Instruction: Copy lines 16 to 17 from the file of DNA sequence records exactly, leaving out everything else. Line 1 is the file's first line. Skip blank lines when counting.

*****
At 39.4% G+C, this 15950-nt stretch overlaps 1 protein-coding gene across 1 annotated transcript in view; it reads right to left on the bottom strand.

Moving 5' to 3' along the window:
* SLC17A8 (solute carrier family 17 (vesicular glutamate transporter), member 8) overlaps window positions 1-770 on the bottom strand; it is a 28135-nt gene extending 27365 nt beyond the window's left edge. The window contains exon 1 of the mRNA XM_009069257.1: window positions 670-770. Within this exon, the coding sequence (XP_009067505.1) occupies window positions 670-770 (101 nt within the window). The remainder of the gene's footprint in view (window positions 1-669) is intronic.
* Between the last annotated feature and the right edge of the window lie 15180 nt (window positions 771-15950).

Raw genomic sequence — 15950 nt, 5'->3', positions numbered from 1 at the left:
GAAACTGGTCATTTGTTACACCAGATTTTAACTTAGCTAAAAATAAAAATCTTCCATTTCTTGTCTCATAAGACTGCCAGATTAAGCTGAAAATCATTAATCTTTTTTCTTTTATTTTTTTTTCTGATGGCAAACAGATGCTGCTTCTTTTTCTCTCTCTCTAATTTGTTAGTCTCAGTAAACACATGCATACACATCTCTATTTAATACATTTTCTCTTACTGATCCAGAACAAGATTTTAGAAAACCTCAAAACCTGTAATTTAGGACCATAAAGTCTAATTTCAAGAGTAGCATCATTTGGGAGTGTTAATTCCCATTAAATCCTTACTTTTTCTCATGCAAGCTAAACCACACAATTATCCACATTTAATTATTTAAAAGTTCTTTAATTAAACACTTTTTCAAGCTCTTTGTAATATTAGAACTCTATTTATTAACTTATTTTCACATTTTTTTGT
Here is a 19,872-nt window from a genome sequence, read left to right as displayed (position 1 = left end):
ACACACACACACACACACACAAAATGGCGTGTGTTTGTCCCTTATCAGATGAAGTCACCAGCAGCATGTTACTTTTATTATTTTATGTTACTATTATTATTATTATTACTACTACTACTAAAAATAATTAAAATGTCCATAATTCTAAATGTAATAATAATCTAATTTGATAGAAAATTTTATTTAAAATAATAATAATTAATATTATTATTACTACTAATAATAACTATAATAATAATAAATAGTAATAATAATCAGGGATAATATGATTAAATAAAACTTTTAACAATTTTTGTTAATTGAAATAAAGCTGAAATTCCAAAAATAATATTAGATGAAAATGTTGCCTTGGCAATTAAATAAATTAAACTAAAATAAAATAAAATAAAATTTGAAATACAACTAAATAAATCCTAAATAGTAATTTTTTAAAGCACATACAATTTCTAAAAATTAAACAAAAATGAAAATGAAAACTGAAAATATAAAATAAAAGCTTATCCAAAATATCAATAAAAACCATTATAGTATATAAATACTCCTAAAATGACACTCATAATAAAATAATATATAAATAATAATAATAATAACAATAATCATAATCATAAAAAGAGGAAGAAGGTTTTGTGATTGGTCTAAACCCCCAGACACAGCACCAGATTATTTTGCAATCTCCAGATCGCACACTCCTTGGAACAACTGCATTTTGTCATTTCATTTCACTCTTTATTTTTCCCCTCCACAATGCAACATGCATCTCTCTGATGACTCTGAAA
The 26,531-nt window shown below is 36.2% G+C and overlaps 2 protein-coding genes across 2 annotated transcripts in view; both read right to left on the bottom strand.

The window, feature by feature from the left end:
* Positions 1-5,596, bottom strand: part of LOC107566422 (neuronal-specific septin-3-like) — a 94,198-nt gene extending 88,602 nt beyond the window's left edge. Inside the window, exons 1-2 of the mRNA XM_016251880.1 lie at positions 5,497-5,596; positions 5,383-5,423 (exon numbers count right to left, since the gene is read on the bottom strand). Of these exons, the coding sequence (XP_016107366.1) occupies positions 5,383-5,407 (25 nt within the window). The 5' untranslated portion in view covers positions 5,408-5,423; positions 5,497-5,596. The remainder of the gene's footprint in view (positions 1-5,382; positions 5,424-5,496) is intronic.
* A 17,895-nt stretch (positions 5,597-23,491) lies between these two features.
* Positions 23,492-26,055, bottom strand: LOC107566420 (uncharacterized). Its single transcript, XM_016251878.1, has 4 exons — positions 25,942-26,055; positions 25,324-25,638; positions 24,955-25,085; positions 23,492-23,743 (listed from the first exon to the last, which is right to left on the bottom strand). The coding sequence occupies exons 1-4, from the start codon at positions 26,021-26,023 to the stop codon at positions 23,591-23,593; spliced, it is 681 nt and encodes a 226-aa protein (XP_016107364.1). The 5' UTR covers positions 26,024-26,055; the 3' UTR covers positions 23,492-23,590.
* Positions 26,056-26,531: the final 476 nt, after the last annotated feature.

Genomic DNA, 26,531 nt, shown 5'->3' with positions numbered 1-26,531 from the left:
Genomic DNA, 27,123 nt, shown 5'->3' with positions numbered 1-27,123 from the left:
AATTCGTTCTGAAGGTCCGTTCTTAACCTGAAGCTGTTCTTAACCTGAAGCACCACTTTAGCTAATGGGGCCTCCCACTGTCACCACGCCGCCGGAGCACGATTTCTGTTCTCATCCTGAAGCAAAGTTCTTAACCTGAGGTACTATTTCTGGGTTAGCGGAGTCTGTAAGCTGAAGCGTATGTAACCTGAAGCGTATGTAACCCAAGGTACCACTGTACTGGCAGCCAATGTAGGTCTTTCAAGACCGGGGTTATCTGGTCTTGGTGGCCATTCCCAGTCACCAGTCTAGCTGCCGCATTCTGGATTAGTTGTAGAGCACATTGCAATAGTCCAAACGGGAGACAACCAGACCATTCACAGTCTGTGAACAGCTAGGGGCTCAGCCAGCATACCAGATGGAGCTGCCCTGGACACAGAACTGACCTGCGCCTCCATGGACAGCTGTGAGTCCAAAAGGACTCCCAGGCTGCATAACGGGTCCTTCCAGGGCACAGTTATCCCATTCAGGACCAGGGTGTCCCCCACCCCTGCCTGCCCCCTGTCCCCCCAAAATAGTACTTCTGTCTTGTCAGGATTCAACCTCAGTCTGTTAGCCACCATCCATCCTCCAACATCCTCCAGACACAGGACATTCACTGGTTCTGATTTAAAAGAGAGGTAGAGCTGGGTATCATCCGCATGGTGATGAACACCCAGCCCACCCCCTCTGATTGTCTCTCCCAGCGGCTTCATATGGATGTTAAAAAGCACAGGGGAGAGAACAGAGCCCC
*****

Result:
Genomic DNA, 27,123 nt, shown 5'->3' with positions numbered 1-27,123 from the left:
AATTCGTTCTGAAGGTCCGTTCTTAACCTGAAGCTGTTCTTAACCTGAAGCACCACTTTAGCTAATGGGGCCTCCCACTGTCACCACGCCGCCGGAGCACGATTTCTGTTCTCATCCTGAAGCAAAGTTCTTAACCTGAGGTACTATTTCTGGGTTAGCGGAGTCTGTAAGCTGAAGCGTATGTAACCTGAAGCGTATGTAACCCAAGGTACCACTGTACTGGCAGCCAATGTAGGTCTTTCAAGACCGGGGTTATCTGGTCTTGGTGGCCATTCCCAGTCACCAGTCTAGCTGCCGCATTCTGGATTAGTTGTAGAGCACATTGCAATAGTCCAAACGGGAGACAACCAGACCATTCACAGTCTGTGAACAGCTAGGGGCTCAGCCAGCATACCAGATGGAGCTGCCCTGGACACAGAACTGACCTGCGCCTCCATGGACAGCTGTGAGTCCAAAAGGACTCCCAGGCTGCATAACGGGTCCTTCCAGGGCACAGTTATCCCATTCAGGACCAGGGTGTCCCCCACCCCTGCCTGCCCCCTGTCCCCCCAAAATAGTACTTCTGTCTTGTCAGGATTCAACCTCAGTCTGTTAGCCACCATCCATCCTCCAACATCCTCCAGACACAGGACATTCACTGGTTCTGATTTAAAAGAGAGGTAGAGCTGGGTATCATCCGCATGGTGATGAACACCCAGCCCACCCCCTCTGATTGTCTCTCCCAGCGGCTTCATATGGATGTTAAAAAGCACAGGGGAGAGAACAGAGCCCC